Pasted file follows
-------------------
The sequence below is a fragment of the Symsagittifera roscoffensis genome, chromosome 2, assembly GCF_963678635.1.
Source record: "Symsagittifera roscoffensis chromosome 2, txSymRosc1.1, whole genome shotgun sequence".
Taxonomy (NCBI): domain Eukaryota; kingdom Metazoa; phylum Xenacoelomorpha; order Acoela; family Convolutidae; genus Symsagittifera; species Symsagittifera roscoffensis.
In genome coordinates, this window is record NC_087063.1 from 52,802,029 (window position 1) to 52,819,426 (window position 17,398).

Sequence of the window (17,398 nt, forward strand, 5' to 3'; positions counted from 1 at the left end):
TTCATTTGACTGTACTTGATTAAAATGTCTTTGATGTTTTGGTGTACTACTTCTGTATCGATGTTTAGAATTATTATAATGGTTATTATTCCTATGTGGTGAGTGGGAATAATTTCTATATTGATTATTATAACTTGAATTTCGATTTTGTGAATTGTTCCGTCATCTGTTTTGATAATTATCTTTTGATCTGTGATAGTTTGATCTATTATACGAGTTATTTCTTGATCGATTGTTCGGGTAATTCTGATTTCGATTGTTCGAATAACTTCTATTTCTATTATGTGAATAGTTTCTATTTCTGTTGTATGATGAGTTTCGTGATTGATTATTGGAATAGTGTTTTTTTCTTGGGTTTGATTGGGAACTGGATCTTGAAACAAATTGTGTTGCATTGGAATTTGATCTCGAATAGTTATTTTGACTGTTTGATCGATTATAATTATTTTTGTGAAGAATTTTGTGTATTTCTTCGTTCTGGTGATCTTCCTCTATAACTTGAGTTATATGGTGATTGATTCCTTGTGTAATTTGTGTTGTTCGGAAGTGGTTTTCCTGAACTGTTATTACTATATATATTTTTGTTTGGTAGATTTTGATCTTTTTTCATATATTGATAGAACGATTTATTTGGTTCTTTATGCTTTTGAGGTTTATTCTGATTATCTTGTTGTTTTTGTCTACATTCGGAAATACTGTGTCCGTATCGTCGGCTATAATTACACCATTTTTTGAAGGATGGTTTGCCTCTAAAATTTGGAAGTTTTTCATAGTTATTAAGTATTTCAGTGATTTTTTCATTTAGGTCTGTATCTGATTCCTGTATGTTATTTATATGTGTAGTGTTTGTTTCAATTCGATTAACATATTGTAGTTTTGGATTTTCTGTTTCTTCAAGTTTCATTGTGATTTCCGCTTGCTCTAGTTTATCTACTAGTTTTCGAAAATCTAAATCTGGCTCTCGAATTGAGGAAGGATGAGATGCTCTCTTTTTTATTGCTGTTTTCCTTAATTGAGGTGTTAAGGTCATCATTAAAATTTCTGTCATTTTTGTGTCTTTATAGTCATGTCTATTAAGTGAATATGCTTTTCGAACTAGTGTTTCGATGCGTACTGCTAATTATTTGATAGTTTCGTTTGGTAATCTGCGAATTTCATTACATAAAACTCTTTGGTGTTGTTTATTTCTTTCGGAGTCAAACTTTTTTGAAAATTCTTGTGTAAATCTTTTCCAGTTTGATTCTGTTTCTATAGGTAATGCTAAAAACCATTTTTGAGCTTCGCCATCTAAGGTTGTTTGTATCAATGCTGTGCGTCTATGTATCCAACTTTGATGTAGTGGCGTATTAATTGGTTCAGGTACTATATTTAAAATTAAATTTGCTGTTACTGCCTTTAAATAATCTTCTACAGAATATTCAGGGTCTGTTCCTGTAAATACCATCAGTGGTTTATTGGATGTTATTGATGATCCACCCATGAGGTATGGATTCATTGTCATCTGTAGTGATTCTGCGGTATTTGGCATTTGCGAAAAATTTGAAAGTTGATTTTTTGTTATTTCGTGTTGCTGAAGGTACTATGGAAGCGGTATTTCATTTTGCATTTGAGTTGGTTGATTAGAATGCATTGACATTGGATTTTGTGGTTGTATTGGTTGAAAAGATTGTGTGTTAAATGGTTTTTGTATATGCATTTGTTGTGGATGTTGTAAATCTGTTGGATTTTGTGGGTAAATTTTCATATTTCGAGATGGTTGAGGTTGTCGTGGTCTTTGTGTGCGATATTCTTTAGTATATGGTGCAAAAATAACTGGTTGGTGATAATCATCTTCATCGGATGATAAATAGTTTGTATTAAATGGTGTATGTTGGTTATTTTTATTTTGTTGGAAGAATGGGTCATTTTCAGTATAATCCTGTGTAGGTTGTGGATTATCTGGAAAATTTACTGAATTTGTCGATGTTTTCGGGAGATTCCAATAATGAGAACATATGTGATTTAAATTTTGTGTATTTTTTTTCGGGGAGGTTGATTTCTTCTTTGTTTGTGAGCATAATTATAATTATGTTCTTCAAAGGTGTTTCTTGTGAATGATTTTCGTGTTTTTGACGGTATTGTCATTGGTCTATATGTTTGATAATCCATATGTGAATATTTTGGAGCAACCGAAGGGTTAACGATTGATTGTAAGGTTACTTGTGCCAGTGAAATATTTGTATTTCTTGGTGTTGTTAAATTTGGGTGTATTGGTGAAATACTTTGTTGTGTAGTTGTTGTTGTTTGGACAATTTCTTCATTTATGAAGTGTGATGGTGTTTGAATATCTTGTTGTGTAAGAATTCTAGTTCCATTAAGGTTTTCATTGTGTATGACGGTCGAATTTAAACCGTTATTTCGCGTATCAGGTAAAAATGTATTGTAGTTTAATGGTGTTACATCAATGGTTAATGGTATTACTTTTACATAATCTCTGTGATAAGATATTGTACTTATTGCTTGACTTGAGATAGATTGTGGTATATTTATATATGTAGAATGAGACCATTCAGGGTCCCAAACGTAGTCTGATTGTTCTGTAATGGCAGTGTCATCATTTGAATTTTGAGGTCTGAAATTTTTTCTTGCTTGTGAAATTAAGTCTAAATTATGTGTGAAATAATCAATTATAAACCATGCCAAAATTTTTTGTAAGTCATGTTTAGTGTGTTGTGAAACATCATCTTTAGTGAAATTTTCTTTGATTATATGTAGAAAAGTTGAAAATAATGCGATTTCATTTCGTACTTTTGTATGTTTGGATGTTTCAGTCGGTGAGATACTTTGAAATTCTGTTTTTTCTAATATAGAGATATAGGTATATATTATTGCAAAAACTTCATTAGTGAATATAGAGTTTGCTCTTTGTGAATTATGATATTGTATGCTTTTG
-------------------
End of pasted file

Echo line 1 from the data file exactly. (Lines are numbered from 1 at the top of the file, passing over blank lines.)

The sequence below is a fragment of the Symsagittifera roscoffensis genome, chromosome 2, assembly GCF_963678635.1.